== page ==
Wednesday, December 31, 2014

I don't hold out much hope that our politicians will think of anything but their own best interest in 2015. It won't be any better in that respect than 2014.

Labor ex-ministers and powerbrokers regularly found to be corrupt, likewise their coalition opponents.

In the Sydney suburb of Homebush the state government sold a block of houses in June to developers for $5.8 million. The developer onsold it in December for $10.5 million.

The federal government continues to crow about 'stopping the boats' which contain legal asylum seekers - in spite of them being officially called illegal by the government. Meanwhile, it's confirmed yet again that tens of thousands of people are living here illegally, deliberately ignored by the government.

Historically the main illegals are Americans and Brits but they've been pushed down to third and fourth respectively by Chinese and Malaysians. They come in legally but then overstay their visa and melt into the population. Genuine illegals.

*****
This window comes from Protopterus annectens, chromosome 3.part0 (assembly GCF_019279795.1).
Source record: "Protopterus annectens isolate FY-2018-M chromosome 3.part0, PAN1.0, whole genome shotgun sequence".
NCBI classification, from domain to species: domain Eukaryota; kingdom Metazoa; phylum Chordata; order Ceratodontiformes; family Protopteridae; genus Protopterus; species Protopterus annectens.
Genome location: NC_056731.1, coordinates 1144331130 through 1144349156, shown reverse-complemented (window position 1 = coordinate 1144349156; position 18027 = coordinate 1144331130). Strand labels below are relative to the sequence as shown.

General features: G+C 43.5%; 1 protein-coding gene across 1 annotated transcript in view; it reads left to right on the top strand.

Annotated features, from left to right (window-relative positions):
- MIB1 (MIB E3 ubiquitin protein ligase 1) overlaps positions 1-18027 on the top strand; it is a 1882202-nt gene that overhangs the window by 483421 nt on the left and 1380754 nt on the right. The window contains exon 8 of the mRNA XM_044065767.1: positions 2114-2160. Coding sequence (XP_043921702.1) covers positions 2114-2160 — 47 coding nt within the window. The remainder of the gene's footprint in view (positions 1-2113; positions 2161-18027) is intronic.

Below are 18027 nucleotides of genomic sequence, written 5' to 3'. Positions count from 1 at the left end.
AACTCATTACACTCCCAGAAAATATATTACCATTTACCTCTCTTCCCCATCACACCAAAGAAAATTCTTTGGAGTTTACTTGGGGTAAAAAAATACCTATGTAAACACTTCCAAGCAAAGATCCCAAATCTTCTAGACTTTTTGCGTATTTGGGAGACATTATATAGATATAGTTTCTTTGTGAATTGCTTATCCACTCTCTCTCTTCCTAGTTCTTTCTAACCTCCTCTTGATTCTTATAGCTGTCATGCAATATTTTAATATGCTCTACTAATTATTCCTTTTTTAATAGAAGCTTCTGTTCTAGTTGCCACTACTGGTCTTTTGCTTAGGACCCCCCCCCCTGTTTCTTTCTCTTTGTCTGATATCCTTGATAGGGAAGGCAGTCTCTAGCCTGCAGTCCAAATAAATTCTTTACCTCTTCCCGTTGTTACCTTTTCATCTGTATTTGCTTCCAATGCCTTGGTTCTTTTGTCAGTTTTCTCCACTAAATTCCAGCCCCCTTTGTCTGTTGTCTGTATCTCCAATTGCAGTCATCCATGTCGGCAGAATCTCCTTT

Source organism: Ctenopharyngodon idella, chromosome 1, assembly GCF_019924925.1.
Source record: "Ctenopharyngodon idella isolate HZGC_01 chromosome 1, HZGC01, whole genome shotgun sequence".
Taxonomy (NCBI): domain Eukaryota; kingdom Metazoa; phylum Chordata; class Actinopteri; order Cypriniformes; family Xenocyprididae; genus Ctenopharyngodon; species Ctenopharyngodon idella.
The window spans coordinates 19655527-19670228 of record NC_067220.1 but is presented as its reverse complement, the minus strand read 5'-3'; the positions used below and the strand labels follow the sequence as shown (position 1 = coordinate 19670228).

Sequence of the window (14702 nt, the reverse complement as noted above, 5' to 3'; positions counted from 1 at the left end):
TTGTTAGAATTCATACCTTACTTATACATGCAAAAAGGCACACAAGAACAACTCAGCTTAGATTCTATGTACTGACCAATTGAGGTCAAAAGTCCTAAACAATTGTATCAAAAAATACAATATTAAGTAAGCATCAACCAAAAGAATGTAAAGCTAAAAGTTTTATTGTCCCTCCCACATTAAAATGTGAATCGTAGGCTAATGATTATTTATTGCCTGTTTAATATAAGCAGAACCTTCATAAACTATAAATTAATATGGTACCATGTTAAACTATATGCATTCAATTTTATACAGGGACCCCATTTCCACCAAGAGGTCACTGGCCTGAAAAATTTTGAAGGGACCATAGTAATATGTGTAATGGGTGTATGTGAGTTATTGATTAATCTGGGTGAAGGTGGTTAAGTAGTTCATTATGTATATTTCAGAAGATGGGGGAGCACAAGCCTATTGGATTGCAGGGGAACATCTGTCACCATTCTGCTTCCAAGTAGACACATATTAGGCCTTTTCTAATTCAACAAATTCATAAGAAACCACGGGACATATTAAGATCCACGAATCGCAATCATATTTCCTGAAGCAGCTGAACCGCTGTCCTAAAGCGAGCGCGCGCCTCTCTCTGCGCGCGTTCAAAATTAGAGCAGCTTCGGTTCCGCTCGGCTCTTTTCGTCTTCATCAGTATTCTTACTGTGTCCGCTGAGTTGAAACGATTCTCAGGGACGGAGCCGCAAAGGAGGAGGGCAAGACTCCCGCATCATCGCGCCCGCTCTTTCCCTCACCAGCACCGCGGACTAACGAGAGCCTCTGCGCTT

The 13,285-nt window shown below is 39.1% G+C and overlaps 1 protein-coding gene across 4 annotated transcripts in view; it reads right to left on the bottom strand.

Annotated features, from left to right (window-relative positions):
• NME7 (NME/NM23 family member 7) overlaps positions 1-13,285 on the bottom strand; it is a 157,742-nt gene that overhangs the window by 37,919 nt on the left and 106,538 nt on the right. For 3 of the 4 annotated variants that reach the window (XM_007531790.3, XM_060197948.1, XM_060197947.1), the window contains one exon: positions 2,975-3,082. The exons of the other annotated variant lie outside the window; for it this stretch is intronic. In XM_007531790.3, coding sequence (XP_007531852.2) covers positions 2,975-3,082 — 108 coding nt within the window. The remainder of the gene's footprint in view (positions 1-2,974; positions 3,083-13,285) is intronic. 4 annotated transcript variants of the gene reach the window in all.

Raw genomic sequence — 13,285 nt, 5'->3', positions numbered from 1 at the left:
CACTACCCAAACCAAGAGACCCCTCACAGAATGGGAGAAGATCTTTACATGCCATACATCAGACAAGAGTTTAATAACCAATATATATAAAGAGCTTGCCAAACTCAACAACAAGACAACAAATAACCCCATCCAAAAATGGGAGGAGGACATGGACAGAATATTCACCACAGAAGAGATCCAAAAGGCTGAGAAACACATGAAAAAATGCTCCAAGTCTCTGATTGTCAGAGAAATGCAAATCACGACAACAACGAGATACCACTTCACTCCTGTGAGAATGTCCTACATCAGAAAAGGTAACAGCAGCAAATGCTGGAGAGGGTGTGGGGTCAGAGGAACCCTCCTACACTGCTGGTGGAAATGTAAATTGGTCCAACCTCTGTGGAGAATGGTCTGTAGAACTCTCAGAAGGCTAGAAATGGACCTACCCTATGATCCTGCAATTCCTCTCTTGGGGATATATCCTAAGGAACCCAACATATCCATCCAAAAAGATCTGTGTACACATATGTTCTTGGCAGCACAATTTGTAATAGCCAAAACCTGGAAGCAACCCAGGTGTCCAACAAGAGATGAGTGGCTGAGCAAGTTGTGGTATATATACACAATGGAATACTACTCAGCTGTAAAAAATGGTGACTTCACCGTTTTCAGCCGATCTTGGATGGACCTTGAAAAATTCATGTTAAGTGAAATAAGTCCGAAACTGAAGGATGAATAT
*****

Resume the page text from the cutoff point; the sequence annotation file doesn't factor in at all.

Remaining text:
When asked what, as Minister for Women, his biggest achievement for women was in 2014 all Tony Abbott could do was squawk about removing the carbon tax. In other words, he's done exactly what we expected him to do in that portfolio - nothing. He's still spouting the lie, too, that households are $550 a year better off as a direct result of the carbon price removal.

Meanwhile his Environment Minister sneaked out data in the Christmas rush that shows carbon emissions reduced by 1.4% in the twelve months to June, beating the 0.8% the previous year. The carbon price obviously worked but is to be replaced, if the Senate allows the government to get its way, by payments to companies to not pollute.

Yep. Instead of penalising them for polluting the world we're going to pay them extra to do the right thing.

Smokin' Joe Hockey you will remember for his time as Shadow Treasurer, purple in the face screaming endlessly about the previous government's handling of the budget. Vote the Coalition in and he would fix it, get it straight back into surplus, get the economy booming, create more new jobs than you could poke a stick at.